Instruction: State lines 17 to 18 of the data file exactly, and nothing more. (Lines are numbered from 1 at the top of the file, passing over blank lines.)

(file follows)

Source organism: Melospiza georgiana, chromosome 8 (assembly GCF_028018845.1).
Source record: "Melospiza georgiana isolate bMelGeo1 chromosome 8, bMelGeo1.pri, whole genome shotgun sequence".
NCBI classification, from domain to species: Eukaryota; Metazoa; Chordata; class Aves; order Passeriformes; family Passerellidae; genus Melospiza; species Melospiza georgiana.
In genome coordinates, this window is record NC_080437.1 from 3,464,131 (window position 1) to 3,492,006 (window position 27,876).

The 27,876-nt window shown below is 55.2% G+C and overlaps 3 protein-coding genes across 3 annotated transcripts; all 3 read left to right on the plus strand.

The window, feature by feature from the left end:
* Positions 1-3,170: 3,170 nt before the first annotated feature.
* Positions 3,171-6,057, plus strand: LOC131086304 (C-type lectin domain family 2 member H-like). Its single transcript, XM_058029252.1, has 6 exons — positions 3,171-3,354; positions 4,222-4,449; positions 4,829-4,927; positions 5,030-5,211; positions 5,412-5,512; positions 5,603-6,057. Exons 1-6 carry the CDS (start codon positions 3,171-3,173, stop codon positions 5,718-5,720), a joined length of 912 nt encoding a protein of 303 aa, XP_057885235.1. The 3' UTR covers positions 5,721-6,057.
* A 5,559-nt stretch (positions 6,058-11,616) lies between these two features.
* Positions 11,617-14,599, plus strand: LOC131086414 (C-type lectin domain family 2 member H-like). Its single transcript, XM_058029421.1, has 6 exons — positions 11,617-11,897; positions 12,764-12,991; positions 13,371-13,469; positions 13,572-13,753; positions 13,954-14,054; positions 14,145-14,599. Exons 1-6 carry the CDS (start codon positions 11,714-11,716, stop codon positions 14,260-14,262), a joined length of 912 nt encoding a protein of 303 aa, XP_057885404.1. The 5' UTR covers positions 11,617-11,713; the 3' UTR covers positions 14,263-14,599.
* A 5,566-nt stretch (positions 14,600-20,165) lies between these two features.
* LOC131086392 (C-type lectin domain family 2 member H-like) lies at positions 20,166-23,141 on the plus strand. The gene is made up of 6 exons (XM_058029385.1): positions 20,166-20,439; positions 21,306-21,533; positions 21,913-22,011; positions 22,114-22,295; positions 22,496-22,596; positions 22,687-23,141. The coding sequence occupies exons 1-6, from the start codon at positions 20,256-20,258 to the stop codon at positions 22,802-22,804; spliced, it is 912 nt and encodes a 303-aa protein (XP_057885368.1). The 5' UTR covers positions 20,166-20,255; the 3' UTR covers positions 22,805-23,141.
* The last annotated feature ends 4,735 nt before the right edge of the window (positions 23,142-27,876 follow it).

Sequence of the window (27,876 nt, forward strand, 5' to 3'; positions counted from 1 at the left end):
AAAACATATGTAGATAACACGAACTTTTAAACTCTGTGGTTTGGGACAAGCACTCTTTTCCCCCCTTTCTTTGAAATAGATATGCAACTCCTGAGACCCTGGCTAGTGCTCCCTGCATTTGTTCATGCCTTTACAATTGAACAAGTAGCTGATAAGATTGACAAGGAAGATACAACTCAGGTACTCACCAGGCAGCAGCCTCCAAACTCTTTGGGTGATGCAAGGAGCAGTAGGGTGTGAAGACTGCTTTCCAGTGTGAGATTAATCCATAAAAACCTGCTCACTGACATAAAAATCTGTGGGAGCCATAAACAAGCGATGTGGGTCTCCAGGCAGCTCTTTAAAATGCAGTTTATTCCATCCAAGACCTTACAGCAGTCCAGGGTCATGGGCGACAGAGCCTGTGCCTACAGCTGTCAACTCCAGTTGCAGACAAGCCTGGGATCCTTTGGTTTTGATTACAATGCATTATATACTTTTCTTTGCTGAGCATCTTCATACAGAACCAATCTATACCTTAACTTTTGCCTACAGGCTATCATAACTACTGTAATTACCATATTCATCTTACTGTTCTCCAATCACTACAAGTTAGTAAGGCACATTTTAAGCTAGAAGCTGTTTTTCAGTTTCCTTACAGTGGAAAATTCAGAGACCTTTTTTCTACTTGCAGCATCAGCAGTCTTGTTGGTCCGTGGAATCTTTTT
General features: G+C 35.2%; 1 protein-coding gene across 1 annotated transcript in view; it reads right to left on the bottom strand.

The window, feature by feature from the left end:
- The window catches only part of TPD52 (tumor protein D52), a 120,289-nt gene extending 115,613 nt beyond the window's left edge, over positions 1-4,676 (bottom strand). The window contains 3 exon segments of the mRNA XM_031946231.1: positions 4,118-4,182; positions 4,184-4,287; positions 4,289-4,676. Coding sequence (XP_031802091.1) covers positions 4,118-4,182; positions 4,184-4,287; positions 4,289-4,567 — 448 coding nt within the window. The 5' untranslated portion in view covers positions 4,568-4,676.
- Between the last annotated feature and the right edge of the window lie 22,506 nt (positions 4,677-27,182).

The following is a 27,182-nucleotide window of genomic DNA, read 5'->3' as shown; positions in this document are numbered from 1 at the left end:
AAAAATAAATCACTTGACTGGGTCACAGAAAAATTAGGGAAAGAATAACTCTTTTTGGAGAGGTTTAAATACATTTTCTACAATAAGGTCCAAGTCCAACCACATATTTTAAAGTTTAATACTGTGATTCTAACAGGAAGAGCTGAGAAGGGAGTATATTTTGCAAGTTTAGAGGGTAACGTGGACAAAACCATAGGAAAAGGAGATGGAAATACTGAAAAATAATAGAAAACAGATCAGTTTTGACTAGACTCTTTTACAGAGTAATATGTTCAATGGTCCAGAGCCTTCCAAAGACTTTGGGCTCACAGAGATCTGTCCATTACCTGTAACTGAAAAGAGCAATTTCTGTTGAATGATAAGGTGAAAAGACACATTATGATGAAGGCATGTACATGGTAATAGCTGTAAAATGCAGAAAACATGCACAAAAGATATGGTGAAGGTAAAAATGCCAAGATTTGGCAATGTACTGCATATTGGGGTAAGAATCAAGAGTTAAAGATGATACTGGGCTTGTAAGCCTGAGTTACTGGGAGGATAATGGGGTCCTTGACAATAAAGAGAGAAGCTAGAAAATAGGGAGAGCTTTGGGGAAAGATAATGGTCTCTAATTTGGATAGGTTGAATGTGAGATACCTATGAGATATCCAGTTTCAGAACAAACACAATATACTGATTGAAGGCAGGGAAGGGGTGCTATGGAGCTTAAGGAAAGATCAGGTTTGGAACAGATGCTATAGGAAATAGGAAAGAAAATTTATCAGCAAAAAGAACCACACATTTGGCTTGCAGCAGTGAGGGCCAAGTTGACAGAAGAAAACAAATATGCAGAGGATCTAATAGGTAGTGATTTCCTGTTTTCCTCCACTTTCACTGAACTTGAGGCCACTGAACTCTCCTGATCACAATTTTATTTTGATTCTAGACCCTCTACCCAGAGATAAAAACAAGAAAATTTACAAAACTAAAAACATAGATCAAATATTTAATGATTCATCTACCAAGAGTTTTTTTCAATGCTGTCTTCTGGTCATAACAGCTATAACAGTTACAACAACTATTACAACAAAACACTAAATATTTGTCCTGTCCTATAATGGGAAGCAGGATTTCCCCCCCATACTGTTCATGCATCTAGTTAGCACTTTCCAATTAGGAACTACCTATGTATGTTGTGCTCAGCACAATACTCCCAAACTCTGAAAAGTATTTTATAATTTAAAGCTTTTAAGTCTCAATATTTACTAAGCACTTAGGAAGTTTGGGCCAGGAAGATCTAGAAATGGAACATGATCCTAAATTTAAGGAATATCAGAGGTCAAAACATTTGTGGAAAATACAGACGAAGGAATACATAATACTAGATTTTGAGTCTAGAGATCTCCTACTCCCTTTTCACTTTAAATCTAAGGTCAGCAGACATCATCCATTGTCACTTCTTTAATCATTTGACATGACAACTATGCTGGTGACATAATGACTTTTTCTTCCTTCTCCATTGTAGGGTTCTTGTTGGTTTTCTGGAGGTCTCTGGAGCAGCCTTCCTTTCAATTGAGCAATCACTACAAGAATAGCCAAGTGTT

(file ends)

The window, feature by feature from the left end:
- The window catches only part of TPD52 (tumor protein D52), a 120,289-nt gene extending 115,613 nt beyond the window's left edge, over positions 1-4,676 (bottom strand). The window contains 3 exon segments of the mRNA XM_031946231.1: positions 4,118-4,182; positions 4,184-4,287; positions 4,289-4,676. Coding sequence (XP_031802091.1) covers positions 4,118-4,182; positions 4,184-4,287; positions 4,289-4,567 — 448 coding nt within the window. The 5' untranslated portion in view covers positions 4,568-4,676.